Artist Delphine Boël is now to be known as Her Royal Highness Princess Delphine of Saxe-Coburg, the Brussels Court of Appeal has sensationally ruled. Princess Delphine won the court case against her biological father, former Belgian King Albert II, and can now take his family name and a royal title like her half-siblings.
The case was launched last month and the judgement was not expected until October 29, but the court’s decision has already been made public.
Princess Delphine’s children, 16-year-old Josephine and 12-year-old Oscar have also been recognised as Princess and Prince and styled as HRH.
The ruling doesn’t mention any official allowance for Princess Delphine or her children.
The decision taken by the Brussels court is particularly significative – and not only because it puts an end to Delphine’s struggle to be recognised by her father.
Many love children born outside of marriage have been granted royal titles such as Duke and Duchess within European Royal Families over the past centuries.
However, it is rare for an illegitimate child to be also granted the HRH style and be able to pass it on to their own sons and daughters as it has happened in the case of Princess Delphine.
The ruling is in accordance with a Belgian law approved in 1991 and slightly changed in 2015, which states the title of Princess or Prince is reserved for the children and grandchildren of “the King”.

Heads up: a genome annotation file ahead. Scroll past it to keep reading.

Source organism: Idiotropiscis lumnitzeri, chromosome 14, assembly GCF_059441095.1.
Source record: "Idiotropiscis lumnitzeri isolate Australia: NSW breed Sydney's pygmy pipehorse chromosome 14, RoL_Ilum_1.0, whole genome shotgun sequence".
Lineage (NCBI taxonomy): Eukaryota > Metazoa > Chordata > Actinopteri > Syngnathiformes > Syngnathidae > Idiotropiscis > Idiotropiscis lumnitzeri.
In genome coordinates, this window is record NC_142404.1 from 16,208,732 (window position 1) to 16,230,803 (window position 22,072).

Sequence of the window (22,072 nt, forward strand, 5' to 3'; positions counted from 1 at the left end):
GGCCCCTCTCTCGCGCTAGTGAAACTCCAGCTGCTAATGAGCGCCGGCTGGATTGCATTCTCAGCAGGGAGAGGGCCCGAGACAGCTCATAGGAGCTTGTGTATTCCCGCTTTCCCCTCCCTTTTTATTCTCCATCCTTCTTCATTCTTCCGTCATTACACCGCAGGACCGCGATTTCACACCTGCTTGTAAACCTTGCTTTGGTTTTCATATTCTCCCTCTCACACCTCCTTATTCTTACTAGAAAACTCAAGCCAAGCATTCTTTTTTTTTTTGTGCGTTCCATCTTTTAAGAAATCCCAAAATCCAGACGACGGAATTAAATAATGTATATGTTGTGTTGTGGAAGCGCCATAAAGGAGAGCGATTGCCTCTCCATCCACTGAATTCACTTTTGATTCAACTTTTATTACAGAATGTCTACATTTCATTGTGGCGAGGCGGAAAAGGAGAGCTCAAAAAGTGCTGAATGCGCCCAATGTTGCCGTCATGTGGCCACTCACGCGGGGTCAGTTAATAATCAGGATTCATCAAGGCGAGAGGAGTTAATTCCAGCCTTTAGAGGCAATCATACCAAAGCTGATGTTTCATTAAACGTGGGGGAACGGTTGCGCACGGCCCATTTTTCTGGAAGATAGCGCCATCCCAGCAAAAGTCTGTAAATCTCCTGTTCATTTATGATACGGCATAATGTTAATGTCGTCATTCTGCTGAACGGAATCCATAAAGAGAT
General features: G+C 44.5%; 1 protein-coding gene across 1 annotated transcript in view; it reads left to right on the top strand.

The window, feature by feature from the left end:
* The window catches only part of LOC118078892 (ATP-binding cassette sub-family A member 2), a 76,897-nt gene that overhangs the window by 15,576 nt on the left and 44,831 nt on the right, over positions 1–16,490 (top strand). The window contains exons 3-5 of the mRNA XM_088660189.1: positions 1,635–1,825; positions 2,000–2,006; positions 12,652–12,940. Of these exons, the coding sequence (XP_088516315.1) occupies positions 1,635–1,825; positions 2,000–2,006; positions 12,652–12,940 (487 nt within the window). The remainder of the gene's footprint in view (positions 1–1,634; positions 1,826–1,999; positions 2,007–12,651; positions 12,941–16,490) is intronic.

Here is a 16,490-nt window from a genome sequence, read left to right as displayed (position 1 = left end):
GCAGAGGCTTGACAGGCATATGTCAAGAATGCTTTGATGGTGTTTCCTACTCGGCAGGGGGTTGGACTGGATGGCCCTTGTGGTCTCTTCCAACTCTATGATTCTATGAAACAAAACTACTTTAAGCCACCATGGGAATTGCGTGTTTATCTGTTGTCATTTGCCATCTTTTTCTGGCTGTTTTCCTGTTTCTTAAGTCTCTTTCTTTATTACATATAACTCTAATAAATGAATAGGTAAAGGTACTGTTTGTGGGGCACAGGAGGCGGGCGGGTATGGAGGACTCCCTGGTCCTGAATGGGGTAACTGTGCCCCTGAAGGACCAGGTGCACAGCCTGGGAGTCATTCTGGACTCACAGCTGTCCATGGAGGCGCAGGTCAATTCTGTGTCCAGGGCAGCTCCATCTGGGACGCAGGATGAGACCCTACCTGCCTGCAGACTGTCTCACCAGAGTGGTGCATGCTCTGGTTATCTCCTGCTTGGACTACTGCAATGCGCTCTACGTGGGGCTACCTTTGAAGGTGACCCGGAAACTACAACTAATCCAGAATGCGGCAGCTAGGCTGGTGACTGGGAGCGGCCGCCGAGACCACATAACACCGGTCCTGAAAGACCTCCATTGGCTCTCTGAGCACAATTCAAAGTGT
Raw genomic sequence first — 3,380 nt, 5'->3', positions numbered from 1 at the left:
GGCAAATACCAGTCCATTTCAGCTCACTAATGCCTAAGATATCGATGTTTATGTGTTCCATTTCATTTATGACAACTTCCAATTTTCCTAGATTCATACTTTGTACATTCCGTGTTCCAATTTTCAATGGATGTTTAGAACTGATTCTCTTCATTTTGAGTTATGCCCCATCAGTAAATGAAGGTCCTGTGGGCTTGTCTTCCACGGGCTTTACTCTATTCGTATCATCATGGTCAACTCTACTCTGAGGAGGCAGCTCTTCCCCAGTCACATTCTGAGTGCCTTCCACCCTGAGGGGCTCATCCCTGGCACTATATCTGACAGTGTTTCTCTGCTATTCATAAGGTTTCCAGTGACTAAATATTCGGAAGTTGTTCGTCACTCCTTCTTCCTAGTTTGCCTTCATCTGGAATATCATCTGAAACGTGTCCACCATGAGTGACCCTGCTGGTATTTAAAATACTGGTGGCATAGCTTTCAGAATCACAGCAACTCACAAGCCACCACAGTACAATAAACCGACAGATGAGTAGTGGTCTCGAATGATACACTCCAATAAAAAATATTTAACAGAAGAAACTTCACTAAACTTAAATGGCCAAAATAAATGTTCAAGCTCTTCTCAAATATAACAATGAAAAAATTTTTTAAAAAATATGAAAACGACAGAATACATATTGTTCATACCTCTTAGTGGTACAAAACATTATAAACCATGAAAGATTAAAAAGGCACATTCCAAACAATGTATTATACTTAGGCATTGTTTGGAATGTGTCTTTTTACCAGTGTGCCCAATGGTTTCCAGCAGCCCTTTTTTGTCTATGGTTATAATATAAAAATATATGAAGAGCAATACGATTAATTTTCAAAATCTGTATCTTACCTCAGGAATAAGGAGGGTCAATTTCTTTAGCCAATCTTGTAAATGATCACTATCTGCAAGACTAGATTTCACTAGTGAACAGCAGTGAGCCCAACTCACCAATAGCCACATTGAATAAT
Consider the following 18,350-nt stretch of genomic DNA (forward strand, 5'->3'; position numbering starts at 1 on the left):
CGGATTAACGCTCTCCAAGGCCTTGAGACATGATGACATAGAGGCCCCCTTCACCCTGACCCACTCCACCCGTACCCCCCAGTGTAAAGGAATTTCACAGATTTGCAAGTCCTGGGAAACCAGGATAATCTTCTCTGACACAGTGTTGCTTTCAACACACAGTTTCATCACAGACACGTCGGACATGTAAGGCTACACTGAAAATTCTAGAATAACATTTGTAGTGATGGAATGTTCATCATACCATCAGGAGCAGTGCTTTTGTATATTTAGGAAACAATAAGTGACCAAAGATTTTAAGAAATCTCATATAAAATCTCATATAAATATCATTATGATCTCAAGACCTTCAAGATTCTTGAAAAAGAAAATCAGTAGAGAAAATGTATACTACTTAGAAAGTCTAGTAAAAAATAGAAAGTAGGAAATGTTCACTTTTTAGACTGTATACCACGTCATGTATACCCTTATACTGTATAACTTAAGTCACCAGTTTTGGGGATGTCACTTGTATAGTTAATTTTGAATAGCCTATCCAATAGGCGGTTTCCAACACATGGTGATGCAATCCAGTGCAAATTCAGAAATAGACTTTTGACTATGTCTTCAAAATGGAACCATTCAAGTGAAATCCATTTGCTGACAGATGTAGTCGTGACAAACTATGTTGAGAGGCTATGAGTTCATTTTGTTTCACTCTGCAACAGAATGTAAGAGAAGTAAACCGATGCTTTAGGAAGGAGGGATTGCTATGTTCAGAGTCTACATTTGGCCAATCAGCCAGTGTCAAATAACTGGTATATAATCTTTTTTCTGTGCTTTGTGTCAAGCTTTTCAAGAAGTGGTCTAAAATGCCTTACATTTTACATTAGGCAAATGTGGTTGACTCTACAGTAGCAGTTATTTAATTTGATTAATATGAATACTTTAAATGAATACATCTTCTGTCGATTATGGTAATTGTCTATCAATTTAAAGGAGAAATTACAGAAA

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However, this regulation doesn’t state the children of the monarch have to be legitimate to receive the HRH style.
Delphine had already won the right in court to force the monarch to take a DNA test and settle whether she really as his daughter.
But in September her lawyer, Marc Uyttendaele, said upon launching a new legal case Delphine wanted to receive “exactly the same privileges, titles and capacities” of her half-siblings.
He added: “Delphine’s position isn’t that she wants or doesn’t want to be princess.
“She doesn’t want to be a cut-price child, she wants to have exactly the same privileges, titles and capacities as her brothers and her sister.”
Princess Delphine first publicly spoke about who her father was in 2005, six years after an unauthorised biography of the monarch’s wife Queen Paola sparked rumours of the existence of an illegitimate child.
However, she could only open court proceedings in 2013, after he abdicated in favour of his firstborn King Philippe and lost his immunity to prosecution.
In her first legal case against the former king, Princess Delphine asked to be recognised by her father.
However, King Albert II initially resisted court orders to undergo DNA testing.
He only caved in when told he faced fines of £4,500 (€5,000) for every day he would push back the test.
The former monarch acknowledged Delphine as his fourth child after “learning the results of the DNA tests”.
King Albert’s lawyer issued a statement on January 27 reading: “Scientific conclusions indicate that he is the biological father of Mrs Delphine Boel.
“King Albert has decided to put an end to this painful procedure in good conscience.”
While he didn’t recognise her as a legitimate child, King Albert II has been involved in Delphine’s life when she was a child, according to the new princess’ mother, Baroness Sybille de Selys Longchamps.